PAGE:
When they defend Alexei Navalny, Europe and the US are defending a blogger who is a fugitive from justice, charged on crimes of fraud and embezzlement and who in the middle of a pandemic is organising unauthorised demonstrations where he uses children as human shields, as terrorists do. In his flee from justice, his convalescence in Berlin can’t be presented as an excuse, after having felt bad on a domestic flight in Russia due to a metabolic disorder, which Germany disguised as an alleged poisoning. This led to a series of Western sanctions for which they only presented a handful of words in the air, with no further evidence.
All the claims are false. Charges against Navalny are politically motivated and were presented while he was recovering in Berlin after the poisoning attempt on his life six months earlier, as a means of forcing him to stay in exile. The European Court of Human Rights has concluded that the original charges against Mr Navalny was politically motivated.
The EU has condemned the detention of Alexei Navalny and called for his immediate release.
The affirmation that he is using “children as human shields” was initially made by the Kremlin’s children ombudsman after 15 minors were arrested in the massive protests that emerged all over Russia after Navalny’s arrest on his arrival to the country. However, there is no evidence that Navalny’s organisation is sending underage demonstrators to the forefront of the protests, and the affirmation that this is “the same as terrorists do” is a smear attempt.
The last section of the article is part of a pro-Kremlin disinformation campaign on the poisoning of Navalny, aiming to deflect any responsibility of Russsian authority for the incident. Contrary to the claims about a “metabolic disorder disguised as a poisoning by Germany”, there is massive evidence proving that Navalny was targeted in a poisoning operation, as established by initial clinical findings at the Charité hospital which indicated that he had been intoxicated with a substance from the group of cholinesterase inhibitors. Subsequent toxicological tests established the presence of a Novichok-type chemical nerve agent in Navalny's blood. On 14 December 2020, a special investigation by Bellingcat, The Insider, CNN and Der Spiegel identified members of the Russian FSB unit involved in the attempt on Navalny’s life. According to The New York Times, the report was also consistent with the information on the case gathered by German intelligence services. Bellingcat also provided a detailed account of the methods used to identify the FSB operatives. A week later, on 21 December, Navalny disclosed a recorded conversation in which a member of the suspected FSB poisoning squad describes how his unit carried out, and attempted to clean up evidence of, the poisoning of Alexey Navalny.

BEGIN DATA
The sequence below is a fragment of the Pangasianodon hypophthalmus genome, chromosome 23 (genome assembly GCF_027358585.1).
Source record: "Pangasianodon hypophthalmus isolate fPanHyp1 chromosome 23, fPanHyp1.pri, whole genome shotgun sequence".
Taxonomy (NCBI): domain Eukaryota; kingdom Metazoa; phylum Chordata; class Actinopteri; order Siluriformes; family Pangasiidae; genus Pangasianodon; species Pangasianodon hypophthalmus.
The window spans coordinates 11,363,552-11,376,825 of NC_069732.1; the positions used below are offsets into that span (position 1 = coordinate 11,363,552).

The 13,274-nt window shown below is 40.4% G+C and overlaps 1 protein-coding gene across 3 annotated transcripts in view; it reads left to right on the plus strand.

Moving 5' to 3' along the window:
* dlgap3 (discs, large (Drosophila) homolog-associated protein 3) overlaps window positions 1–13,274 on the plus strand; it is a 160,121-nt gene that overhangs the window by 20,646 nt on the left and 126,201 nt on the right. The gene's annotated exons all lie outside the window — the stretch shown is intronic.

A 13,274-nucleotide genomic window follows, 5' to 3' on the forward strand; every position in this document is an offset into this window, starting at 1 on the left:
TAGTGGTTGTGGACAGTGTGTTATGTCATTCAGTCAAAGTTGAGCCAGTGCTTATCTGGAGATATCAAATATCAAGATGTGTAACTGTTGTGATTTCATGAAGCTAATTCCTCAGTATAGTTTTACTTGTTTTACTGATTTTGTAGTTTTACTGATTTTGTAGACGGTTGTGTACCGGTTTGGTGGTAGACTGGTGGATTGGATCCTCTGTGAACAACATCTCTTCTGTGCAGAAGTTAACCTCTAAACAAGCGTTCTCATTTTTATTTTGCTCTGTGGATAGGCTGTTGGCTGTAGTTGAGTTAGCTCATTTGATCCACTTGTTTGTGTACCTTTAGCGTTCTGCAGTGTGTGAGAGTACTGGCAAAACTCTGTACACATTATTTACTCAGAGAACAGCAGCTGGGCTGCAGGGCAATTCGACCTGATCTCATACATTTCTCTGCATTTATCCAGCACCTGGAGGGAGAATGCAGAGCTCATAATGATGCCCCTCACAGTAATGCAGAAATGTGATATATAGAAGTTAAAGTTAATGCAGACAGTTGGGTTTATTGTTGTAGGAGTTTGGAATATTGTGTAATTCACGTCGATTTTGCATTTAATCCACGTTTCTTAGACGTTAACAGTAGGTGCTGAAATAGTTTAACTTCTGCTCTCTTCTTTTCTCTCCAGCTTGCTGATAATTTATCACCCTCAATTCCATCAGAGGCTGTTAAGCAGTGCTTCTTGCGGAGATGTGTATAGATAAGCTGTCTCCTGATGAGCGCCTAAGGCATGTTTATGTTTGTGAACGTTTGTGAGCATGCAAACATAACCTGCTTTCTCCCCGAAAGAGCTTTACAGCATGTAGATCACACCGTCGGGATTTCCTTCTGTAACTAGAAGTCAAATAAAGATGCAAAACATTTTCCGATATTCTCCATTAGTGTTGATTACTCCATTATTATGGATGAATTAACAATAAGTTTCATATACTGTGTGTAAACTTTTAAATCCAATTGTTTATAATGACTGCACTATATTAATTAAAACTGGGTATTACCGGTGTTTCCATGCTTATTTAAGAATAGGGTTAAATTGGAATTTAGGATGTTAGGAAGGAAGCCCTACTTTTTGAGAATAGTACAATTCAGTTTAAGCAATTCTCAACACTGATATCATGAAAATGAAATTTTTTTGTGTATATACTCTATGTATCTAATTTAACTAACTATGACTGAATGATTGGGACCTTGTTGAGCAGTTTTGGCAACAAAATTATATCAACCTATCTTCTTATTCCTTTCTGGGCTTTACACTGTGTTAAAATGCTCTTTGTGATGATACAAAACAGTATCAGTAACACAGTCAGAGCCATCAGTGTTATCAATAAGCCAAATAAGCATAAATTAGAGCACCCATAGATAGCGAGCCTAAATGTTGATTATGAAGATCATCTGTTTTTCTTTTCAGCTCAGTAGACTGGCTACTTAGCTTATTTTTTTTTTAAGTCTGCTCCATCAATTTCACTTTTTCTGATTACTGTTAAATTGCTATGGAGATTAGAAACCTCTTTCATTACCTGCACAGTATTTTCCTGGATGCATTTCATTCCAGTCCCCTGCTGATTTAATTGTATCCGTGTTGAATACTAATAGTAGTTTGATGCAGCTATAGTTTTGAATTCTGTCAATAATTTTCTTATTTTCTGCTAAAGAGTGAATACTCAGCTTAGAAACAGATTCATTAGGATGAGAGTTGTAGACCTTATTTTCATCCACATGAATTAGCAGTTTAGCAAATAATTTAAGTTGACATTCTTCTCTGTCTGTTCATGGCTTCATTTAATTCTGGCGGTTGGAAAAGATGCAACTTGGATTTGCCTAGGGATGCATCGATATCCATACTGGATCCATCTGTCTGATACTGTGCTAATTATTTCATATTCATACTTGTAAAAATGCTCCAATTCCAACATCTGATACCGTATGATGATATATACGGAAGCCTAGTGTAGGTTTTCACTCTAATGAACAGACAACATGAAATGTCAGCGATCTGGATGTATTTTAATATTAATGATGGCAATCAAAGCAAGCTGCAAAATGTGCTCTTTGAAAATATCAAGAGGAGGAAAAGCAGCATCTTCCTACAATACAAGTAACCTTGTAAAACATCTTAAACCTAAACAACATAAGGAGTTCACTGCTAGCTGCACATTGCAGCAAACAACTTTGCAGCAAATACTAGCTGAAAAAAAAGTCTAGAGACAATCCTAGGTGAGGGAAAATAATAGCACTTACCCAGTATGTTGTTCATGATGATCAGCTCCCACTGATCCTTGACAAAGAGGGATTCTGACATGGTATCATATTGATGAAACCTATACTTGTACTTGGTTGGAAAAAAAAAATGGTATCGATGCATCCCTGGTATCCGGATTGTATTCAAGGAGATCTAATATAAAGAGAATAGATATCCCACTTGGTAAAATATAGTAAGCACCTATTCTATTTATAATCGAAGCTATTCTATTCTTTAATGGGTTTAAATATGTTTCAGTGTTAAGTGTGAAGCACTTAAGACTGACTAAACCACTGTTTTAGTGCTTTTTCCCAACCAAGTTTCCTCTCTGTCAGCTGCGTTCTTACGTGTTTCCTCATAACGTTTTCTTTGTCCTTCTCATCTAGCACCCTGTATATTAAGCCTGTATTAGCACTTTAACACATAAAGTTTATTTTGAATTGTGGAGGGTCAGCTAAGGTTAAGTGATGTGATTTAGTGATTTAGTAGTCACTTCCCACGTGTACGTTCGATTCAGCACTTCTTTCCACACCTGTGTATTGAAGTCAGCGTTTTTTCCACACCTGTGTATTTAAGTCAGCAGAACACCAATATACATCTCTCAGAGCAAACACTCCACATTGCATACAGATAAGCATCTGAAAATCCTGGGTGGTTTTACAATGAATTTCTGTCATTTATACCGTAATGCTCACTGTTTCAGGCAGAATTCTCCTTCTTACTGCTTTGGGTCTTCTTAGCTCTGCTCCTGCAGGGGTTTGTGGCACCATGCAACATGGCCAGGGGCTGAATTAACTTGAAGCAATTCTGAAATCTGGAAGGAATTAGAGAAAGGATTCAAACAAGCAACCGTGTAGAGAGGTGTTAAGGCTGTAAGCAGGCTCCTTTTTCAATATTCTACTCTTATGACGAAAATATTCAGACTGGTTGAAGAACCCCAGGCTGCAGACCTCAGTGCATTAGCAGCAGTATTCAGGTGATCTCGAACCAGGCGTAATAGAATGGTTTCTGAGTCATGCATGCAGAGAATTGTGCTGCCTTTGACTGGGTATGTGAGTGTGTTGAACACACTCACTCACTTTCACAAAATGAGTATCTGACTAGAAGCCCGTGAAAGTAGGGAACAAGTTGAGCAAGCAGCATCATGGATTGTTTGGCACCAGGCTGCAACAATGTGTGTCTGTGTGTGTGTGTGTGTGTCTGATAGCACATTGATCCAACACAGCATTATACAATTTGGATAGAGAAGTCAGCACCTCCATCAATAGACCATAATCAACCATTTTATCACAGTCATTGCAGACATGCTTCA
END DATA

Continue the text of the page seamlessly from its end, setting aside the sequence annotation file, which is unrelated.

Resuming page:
See other examples of pro-Kremlin disinformation narratives on Alexei Navalny in our database, such as claims that his anti-corruption foundation has never done any investigation, that he is being helped by Western intelligence services, that the West sent him back to Russia to prevent him from becoming irrelevant, that only caffeine and alcohol were found in his blood during his alleged poisoning, that the US wanted to use his case to block Russia's vaccine against coronavirus, that the West hopes that he dies to have an excuse for new sanctions, or that Western accusations on Navalny’s case are as false as they were about Sergei Skripal and Alexander Litvinenko.